Springtime hike on Lanzarote
Let me show you the cheerful springtime face of Lanzarote with lush vegetation and flowers as we saw it on our 4-day carneval hike in late February.
The end of February is carneval time in the Canaries and a week-long school holiday. In 2020 it was the last festival people could celebrate freely (though we chose to do a cycling trip on Fuerteventura despite the calima). This time we were still in Phase 4 of the state of emergency with tourists far and few between. We could only leave the island “for justified reasons” (including organized tourism, funnily). We wanted to get lost in nature for a few days, moving on our feet or on wheels, and it had to be Lanzarote.
The year started with an exceptional amount of rainfall and almost the entire island turned green by mid-January. Soon the spring flowers appeared in millions on the otherwise brown and black volcanoes and in the arid valleys.
It rained from time to time in February, keeping the vegetation alive, so we decided on a hiking trip. We wanted to experience freedom after all the restrictions so the obvious choice was camping. I planned a five-day trip in the north half of the island but there was one hitch: the lack of water.
Water has always been a crucial issue on Lanzarote and local people invented clever methods to collect and store it. There are no rivers, brooks or lakes. You’ll find no springs (well, almost). You see a puddle in a hole on the road and you feel like a 19th century explorer. We needed water to drink, cook and also to wash at the end of the day (we are clean hikers). Finally, I came up with the solution: we “planted” 5 litres of water and some canned food, rice or pasta and perhaps a bottle of wine near the places we were planning to camp. A friend helped us with his car the day before.
Day 1: Mala – La Quemada de Orzola (25 km)
The original plan was to start the trip in Guatiza and follow the valley of Tenegüime but we couldn’t get up early enough for that (it’s a longer route). So in the end we took a bus to the next village, Mala, and started hiking uphill from there. I chose a friendly-looking flank of the mountain on the satellite map and it turned out that there was an old trail there. I guess it was used by the locals on their mules or donkeys in the past. We met no mules only a runner this time.
The mountainside and the valleys were still cheerful green with countless flowers and big hairy caterpillars. We sure stepped on a few as we were taking in the views. The highest point of the island, Peñas del Chache, is just 672 meters but we started from sea level and in an hour we were a few hundred meters high. The old trail led us to the asphalt road just below the radar station on the peak. We got lost a bit there and in the end we had to wade through the vivid yellow flowers.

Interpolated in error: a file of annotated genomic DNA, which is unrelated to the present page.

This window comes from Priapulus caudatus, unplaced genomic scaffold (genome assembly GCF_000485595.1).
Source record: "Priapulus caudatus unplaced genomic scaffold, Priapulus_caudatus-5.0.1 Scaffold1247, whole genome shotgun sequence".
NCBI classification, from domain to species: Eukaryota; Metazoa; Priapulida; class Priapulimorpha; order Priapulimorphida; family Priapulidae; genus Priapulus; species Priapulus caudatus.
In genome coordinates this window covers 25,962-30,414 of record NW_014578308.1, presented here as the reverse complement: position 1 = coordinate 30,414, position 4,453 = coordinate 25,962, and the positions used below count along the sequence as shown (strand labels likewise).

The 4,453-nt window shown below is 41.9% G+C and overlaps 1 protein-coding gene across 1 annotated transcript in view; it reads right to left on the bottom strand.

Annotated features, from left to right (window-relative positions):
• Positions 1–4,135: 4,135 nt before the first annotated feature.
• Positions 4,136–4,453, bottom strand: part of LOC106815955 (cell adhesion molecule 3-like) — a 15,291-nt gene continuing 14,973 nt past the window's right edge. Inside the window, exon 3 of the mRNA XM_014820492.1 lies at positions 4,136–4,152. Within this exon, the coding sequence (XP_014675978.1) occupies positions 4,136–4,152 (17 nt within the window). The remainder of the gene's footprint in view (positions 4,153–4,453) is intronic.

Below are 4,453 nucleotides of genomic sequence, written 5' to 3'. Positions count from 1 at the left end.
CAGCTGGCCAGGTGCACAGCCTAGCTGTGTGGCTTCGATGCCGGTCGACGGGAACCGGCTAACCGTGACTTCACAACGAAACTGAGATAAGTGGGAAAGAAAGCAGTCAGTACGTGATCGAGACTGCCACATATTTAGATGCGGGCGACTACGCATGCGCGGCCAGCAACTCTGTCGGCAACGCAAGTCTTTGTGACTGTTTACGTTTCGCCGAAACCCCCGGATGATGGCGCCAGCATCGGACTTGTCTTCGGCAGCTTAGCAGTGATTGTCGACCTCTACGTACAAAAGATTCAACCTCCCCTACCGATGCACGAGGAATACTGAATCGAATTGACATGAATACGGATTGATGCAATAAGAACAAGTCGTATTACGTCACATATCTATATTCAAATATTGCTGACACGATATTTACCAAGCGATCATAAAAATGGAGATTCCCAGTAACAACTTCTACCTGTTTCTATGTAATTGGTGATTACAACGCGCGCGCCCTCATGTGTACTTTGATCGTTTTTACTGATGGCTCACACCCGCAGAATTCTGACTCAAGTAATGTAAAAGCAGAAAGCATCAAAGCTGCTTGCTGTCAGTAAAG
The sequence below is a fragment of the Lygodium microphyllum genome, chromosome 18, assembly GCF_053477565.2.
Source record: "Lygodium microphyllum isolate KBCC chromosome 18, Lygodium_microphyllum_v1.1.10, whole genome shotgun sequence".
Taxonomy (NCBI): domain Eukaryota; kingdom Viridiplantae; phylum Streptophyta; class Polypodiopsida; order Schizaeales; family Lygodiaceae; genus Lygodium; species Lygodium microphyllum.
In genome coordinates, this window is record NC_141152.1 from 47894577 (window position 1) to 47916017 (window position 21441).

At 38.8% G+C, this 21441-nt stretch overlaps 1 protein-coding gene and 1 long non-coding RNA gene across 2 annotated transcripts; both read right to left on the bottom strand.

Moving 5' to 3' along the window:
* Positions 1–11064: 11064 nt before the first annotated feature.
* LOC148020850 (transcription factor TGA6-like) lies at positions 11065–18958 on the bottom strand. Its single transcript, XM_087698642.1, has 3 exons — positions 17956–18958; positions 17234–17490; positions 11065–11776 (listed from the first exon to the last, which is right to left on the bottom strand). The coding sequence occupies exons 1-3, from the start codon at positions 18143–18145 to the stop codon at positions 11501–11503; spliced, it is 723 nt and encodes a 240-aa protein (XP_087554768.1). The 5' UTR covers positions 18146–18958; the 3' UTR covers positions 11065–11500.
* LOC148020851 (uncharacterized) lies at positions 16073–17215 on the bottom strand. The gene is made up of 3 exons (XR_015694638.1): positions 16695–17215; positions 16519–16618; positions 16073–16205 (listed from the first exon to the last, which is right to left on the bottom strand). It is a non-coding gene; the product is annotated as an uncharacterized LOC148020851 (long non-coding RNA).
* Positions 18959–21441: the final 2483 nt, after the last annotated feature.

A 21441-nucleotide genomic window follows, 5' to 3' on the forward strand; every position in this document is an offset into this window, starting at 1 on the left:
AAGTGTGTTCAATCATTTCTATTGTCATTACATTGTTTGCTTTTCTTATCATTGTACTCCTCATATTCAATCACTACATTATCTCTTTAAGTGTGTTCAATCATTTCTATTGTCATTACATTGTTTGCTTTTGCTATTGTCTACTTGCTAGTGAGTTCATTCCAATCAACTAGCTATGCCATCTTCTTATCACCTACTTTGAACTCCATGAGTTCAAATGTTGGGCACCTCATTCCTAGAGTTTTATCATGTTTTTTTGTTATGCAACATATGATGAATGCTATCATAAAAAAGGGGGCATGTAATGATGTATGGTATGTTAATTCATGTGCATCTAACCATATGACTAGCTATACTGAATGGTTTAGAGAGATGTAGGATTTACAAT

Finding your way is not so easy when everything is covered in flowers. Including our shorts: only the washing machine could remove the little yellow spots.
Passing the fenced off area of the army, you suddenly find yourself on the other side of the island. Risco de Famara, the northern mountain range, ends abruptly in a 600-meter precipice here so the views are truly breathtaking. There are a number of trails to choose from – we turned right and walked by the edge for a few kilometers.
The bosquesillo and Haría
After a parking lot and a popular playground and barbecuing area (if only people took their garbage with them), trees appear. Pine trees. This corner of the island is the last surviving bit of the forest that once covered the highest regions of the mountain range (there are plans to restore it), called the bosquesillo (little forest). What a feeling it was to take a few steps in the shade! Not that it was so hot but “wild” trees are almost non-existent on Lanzarote.
Our next stop was Haría, a lovely small “mountain” town with a well-preserved old town center. We descended from the ridge along a narrow valley. It was now so full of vegetation after the rains that we felt like being in a jungle. Then I glimpsed something glinting among the bushes. We soon found a natural spring as it emerged from the rocks and followed the tiny stream till it disappeared again. What is an ordinary sight in most of Europe is such a gem here!
By the time we got to Haría we had eaten a few handfuls of mallow weeds that we picked along the route (and three figs). It was around 3 pm and we were still far from our planned camp. Anita had a drink in a bar, I drank a Coke on a bench in the park because we couldn’t all sit at the same table. Maximum two people, whether you live together ot not. How logical! (In the end Aron used the time to draw a sketch of a house.) Then we bought some water and kept walking towards Maguez.
The last bit and the volcano
The dirt road we took skirts the mighty Corona volcano and offers great views of the north-east of the island. We were getting quite tired and the smaller volcano, La Quemada, was still so far! Aron had a good idea at one point to take a different route up north but I didn’t realize it at the time so we approached our destination from the south. Luckily, the water and the food we left in a bush the day before was intact and we arrived in the crater just before sunset.
Our friend, Fausto recommended us La Quemada as there are some old terraces inside its crater, ideal for camping. It’s amazing how the guanche (the original inhabitants of the island) cultivated every square meter with traces of soil. These terraces turned out to be very useful to prevent erosion from destroying the fragile ecosystem.
We set up the tent and quickly had a shower on our portable “bathroom” (a large garbage bag) while it was warm. Then we cooked spaghetti with tuna and tomatoes and had our dinner under the stars. The volcano protected us from the wind but we had some rain at night.